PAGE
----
A local security firm has come to the aid of a San Antonio Salvation Army location in a battle against break-ins and illegal dumping. For years, the thrift store at 2711 West Avenue has had a major problem with people who leave donations outside their gates after-hours.

Scavengers pilfer anything of value and trash what they leave behind, according to Major Tim Farrell, who oversees the local rehabilitation effort for the Salvation Army.

After neighborhood advocate Ernest Salinas started a campaign to make a positive change and stop the dumping, help is at hand. Pete Ballard of Pro-Vigil, a local surveillance firm, contacted the non-profit organization after seeing a report about the problem on KENS 5 and offered to install monitored security cameras free of charge.

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"This is just a way for us to give back," Ballard said.

The work was done Tuesday and the cameras will be on guard 24/7. Ballard said that the organization's parking lot and donation bins will be monitored during nighttime hours when no one is on the premises.

Ballard says that when illegal activity is detected, an alarm will sound. If the perpetrators fail to leave the area, police will be called.

"Historically we have a 93 percent success rate of running people off when we hit the audible, so generally that will run them off. But if not, we can contact the police and send them right over," Ballard said.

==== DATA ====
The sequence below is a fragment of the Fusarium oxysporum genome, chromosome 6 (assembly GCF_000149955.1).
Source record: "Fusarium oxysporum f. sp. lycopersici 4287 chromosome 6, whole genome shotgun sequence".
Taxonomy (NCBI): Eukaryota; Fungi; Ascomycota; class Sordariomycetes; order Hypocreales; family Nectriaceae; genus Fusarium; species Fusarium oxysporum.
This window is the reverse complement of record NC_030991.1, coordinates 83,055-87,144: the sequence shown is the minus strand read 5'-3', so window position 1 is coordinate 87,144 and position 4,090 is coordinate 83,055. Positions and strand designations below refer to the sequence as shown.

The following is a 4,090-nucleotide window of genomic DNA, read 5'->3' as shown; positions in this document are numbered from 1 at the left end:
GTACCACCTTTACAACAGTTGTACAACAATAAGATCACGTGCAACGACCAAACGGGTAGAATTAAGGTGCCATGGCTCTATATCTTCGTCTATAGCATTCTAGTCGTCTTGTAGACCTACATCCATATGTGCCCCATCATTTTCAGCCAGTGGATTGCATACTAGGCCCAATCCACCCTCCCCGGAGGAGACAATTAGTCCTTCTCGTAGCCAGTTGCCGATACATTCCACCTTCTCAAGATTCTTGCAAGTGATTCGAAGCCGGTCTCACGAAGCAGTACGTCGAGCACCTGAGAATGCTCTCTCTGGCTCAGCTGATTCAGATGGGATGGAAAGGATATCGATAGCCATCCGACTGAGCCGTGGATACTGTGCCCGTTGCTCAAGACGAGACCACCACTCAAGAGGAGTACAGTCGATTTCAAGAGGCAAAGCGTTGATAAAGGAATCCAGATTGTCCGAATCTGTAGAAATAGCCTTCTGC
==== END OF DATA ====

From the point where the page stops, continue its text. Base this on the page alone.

Ballard added that he wanted to help the Salvation Army because his family has a long history with the group, saying that his father served on the organization's board of directors when he was a child.

"This city is our home, and it's been really good to us, and we like to do what we can to help good folks like the Salvation Army," Ballard said.

Farrell noted that the help comes at a terrific time.

"We looked into ways to secure it ourselves and those cost money. And we didn't have certain things in the budget, so there was no way for us to handle the situation," Farrell explained.

Farrell said that he is glad that the positive change has come from shining a light on a long-festering problem.

"It's a huge blessing! It has cost money. It has cost time. It's frustrating, not only for the community but for the Salvation Army as well," Farrell said.

Salinas, whose efforts led to the change, said that he is delighted with the progress.

"Certainly it's a first step in getting this place cleaned up and getting people to stop dumping,” Salinas said. “So I would like to thank the KENS community, KENS viewers that watched your news and stepped up to do good in our community.”